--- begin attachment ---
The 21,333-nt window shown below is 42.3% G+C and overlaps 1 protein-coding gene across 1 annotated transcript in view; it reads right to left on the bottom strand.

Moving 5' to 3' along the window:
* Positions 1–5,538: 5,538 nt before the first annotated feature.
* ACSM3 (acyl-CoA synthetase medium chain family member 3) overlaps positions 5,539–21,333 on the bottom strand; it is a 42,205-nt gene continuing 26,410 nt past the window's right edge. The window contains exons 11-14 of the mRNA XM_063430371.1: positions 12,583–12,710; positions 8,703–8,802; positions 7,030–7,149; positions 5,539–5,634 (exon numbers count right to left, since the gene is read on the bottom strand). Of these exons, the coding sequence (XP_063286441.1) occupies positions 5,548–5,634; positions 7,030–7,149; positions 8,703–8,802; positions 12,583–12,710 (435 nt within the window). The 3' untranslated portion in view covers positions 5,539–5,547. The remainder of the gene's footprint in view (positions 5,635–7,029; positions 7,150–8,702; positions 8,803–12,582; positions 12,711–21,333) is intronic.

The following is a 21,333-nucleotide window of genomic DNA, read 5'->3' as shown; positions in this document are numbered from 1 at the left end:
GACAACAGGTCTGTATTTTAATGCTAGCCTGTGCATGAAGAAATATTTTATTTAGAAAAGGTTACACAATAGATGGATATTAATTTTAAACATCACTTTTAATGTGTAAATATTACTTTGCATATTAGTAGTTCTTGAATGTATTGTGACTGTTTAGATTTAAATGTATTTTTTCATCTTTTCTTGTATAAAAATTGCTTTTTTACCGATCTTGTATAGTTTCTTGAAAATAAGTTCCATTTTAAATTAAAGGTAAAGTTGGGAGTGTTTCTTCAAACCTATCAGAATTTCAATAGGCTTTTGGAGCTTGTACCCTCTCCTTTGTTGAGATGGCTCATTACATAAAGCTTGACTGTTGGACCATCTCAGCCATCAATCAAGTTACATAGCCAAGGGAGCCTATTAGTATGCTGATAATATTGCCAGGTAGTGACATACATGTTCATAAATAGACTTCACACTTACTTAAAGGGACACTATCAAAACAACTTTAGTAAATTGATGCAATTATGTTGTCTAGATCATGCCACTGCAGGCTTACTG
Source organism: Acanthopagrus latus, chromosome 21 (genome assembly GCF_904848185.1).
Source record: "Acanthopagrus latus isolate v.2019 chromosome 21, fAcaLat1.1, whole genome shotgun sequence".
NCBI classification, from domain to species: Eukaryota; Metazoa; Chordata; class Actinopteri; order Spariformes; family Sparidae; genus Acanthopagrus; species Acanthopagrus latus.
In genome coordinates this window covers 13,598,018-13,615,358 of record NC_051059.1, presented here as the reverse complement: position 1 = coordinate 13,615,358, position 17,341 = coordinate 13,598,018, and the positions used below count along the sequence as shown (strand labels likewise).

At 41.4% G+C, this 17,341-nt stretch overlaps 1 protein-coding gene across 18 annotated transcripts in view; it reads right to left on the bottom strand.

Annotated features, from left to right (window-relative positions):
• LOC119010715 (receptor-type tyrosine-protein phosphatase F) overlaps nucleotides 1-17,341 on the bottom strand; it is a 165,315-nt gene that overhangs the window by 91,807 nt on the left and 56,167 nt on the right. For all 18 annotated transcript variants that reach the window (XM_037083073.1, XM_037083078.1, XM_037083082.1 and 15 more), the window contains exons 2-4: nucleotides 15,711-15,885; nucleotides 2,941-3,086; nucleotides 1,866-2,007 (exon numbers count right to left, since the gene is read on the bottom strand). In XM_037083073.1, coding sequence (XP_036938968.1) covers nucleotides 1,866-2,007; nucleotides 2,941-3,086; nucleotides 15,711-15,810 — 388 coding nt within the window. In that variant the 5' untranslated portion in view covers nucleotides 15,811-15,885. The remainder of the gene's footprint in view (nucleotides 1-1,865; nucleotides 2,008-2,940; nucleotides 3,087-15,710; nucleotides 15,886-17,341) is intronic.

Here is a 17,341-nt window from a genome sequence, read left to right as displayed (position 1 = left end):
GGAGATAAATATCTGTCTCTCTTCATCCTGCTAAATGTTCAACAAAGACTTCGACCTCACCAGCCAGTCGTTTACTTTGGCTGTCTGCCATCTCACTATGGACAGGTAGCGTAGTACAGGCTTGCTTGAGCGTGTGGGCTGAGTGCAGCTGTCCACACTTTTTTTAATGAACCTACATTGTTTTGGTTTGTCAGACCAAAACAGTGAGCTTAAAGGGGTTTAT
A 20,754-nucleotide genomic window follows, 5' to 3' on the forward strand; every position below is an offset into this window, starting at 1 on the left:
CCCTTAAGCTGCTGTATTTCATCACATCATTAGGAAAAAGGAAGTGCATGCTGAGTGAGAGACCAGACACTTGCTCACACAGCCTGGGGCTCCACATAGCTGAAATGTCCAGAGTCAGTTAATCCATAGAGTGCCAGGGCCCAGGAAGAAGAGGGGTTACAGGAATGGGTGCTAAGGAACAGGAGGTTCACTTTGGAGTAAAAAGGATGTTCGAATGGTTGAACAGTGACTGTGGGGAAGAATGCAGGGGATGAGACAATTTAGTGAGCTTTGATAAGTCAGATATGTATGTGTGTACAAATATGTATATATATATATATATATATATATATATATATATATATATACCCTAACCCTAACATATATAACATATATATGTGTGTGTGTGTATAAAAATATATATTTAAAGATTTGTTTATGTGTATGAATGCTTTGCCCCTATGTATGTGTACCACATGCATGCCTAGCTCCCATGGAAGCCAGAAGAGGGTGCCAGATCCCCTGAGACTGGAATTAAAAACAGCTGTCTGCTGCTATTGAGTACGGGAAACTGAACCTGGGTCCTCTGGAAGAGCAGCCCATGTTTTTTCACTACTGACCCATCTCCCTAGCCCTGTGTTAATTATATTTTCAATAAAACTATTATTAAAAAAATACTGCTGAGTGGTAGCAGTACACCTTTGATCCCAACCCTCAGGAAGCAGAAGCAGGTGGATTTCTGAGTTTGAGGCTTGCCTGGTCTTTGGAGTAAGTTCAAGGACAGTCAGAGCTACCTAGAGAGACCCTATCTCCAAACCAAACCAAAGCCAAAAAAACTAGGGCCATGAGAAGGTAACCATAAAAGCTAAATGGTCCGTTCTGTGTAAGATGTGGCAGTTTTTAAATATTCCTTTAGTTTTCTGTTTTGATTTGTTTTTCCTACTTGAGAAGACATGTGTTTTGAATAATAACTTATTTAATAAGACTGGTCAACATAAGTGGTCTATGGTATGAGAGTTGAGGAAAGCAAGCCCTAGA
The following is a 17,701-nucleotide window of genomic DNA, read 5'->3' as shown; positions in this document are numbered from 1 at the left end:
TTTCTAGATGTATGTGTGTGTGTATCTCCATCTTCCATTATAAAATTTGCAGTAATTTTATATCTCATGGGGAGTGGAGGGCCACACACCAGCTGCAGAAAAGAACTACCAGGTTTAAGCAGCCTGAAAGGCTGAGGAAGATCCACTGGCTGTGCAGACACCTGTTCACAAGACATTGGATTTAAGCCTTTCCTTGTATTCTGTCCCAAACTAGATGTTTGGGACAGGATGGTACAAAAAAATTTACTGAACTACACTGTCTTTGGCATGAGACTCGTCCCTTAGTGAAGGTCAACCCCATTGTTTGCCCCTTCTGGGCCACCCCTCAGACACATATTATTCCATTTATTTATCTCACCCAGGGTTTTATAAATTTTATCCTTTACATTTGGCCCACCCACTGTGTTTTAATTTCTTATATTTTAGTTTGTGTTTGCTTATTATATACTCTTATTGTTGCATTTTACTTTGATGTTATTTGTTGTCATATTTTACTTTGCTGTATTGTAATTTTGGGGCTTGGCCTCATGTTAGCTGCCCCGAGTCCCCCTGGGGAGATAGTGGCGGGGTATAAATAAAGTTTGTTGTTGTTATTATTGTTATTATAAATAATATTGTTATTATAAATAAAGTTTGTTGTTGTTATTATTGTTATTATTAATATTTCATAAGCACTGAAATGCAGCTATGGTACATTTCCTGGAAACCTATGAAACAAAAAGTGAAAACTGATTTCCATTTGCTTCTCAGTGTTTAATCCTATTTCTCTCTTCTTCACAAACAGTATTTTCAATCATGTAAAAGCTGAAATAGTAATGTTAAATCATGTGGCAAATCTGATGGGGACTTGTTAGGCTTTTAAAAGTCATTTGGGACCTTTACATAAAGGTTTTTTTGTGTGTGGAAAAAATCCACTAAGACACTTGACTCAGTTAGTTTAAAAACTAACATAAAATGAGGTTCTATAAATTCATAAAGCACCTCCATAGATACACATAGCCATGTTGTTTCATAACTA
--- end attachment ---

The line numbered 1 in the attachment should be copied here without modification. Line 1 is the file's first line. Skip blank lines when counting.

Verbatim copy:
The 21,333-nt window shown below is 42.3% G+C and overlaps 1 protein-coding gene across 1 annotated transcript in view; it reads right to left on the bottom strand.